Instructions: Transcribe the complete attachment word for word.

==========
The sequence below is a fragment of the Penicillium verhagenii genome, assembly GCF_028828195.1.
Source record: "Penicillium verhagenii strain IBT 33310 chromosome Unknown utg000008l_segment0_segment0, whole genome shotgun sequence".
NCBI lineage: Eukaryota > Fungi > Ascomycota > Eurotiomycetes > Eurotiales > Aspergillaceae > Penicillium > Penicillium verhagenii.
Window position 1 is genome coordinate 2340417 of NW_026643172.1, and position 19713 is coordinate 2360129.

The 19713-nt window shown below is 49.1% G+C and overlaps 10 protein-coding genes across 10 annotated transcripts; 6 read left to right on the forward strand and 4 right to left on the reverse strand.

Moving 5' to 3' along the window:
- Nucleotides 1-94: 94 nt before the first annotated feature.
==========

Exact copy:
The sequence below is a fragment of the Penicillium verhagenii genome, assembly GCF_028828195.1.
Source record: "Penicillium verhagenii strain IBT 33310 chromosome Unknown utg000008l_segment0_segment0, whole genome shotgun sequence".
NCBI lineage: Eukaryota > Fungi > Ascomycota > Eurotiomycetes > Eurotiales > Aspergillaceae > Penicillium > Penicillium verhagenii.
Window position 1 is genome coordinate 2340417 of NW_026643172.1, and position 19713 is coordinate 2360129.

The 19713-nt window shown below is 49.1% G+C and overlaps 10 protein-coding genes across 10 annotated transcripts; 6 read left to right on the forward strand and 4 right to left on the reverse strand.

Moving 5' to 3' along the window:
- Nucleotides 1-94: 94 nt before the first annotated feature.